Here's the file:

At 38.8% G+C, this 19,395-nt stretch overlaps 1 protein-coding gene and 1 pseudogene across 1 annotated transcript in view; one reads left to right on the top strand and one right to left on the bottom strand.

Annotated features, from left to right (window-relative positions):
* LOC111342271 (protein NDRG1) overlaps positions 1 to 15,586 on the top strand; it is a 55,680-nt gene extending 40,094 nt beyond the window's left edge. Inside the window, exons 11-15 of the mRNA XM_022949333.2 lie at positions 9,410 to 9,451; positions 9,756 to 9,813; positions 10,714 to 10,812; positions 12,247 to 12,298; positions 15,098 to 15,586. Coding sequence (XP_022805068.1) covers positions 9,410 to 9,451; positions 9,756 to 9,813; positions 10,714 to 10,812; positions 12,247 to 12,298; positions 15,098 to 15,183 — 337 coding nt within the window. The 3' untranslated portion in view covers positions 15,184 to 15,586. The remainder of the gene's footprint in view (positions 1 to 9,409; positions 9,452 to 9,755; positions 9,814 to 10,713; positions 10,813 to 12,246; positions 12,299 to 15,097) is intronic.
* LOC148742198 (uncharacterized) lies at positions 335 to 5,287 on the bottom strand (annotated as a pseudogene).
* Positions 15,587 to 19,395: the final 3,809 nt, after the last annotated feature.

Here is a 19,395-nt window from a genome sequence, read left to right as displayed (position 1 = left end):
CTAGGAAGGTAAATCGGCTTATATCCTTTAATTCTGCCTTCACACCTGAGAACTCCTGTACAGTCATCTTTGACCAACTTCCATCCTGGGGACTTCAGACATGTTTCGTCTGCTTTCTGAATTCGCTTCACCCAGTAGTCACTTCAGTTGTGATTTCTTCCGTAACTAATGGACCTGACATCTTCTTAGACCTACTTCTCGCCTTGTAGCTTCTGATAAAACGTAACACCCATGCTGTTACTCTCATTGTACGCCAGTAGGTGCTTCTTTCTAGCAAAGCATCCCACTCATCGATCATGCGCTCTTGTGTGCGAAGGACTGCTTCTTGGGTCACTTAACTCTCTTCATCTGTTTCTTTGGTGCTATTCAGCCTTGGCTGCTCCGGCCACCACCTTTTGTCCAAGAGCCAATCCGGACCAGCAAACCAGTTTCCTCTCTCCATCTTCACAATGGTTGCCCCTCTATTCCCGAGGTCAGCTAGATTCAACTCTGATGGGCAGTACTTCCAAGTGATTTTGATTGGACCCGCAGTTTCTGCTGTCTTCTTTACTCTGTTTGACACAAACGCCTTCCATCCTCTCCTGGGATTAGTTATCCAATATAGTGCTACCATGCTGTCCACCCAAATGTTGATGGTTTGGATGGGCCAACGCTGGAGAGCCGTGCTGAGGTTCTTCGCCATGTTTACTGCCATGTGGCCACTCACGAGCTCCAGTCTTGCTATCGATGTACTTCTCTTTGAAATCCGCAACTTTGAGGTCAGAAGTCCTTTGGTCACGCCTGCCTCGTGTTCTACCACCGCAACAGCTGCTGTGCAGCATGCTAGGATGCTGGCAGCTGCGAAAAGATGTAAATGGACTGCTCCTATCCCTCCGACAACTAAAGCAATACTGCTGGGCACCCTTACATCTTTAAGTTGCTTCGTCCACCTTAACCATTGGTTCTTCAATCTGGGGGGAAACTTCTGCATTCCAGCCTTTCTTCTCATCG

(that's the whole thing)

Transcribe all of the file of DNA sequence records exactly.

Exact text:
At 38.8% G+C, this 19,395-nt stretch overlaps 1 protein-coding gene and 1 pseudogene across 1 annotated transcript in view; one reads left to right on the top strand and one right to left on the bottom strand.

Annotated features, from left to right (window-relative positions):
* LOC111342271 (protein NDRG1) overlaps positions 1 to 15,586 on the top strand; it is a 55,680-nt gene extending 40,094 nt beyond the window's left edge. Inside the window, exons 11-15 of the mRNA XM_022949333.2 lie at positions 9,410 to 9,451; positions 9,756 to 9,813; positions 10,714 to 10,812; positions 12,247 to 12,298; positions 15,098 to 15,586. Coding sequence (XP_022805068.1) covers positions 9,410 to 9,451; positions 9,756 to 9,813; positions 10,714 to 10,812; positions 12,247 to 12,298; positions 15,098 to 15,183 — 337 coding nt within the window. The 3' untranslated portion in view covers positions 15,184 to 15,586. The remainder of the gene's footprint in view (positions 1 to 9,409; positions 9,452 to 9,755; positions 9,814 to 10,713; positions 10,813 to 12,246; positions 12,299 to 15,097) is intronic.
* LOC148742198 (uncharacterized) lies at positions 335 to 5,287 on the bottom strand (annotated as a pseudogene).
* Positions 15,587 to 19,395: the final 3,809 nt, after the last annotated feature.

Here is a 19,395-nt window from a genome sequence, read left to right as displayed (position 1 = left end):
CTAGGAAGGTAAATCGGCTTATATCCTTTAATTCTGCCTTCACACCTGAGAACTCCTGTACAGTCATCTTTGACCAACTTCCATCCTGGGGACTTCAGACATGTTTCGTCTGCTTTCTGAATTCGCTTCACCCAGTAGTCACTTCAGTTGTGATTTCTTCCGTAACTAATGGACCTGACATCTTCTTAGACCTACTTCTCGCCTTGTAGCTTCTGATAAAACGTAACACCCATGCTGTTACTCTCATTGTACGCCAGTAGGTGCTTCTTTCTAGCAAAGCATCCCACTCATCGATCATGCGCTCTTGTGTGCGAAGGACTGCTTCTTGGGTCACTTAACTCTCTTCATCTGTTTCTTTGGTGCTATTCAGCCTTGGCTGCTCCGGCCACCACCTTTTGTCCAAGAGCCAATCCGGACCAGCAAACCAGTTTCCTCTCTCCATCTTCACAATGGTTGCCCCTCTATTCCCGAGGTCAGCTAGATTCAACTCTGATGGGCAGTACTTCCAAGTGATTTTGATTGGACCCGCAGTTTCTGCTGTCTTCTTTACTCTGTTTGACACAAACGCCTTCCATCCTCTCCTGGGATTAGTTATCCAATATAGTGCTACCATGCTGTCCACCCAAATGTTGATGGTTTGGATGGGCCAACGCTGGAGAGCCGTGCTGAGGTTCTTCGCCATGTTTACTGCCATGTGGCCACTCACGAGCTCCAGTCTTGCTATCGATGTACTTCTCTTTGAAATCCGCAACTTTGAGGTCAGAAGTCCTTTGGTCACGCCTGCCTCGTGTTCTACCACCGCAACAGCTGCTGTGCAGCATGCTAGGATGCTGGCAGCTGCGAAAAGATGTAAATGGACTGCTCCTATCCCTCCGACAACTAAAGCAATACTGCTGGGCACCCTTACATCTTTAAGTTGCTTCGTCCACCTTAACCATTGGTTCTTCAATCTGGGGGGAAACTTCTGCATTCCAGCCTTTCTTCTCATCG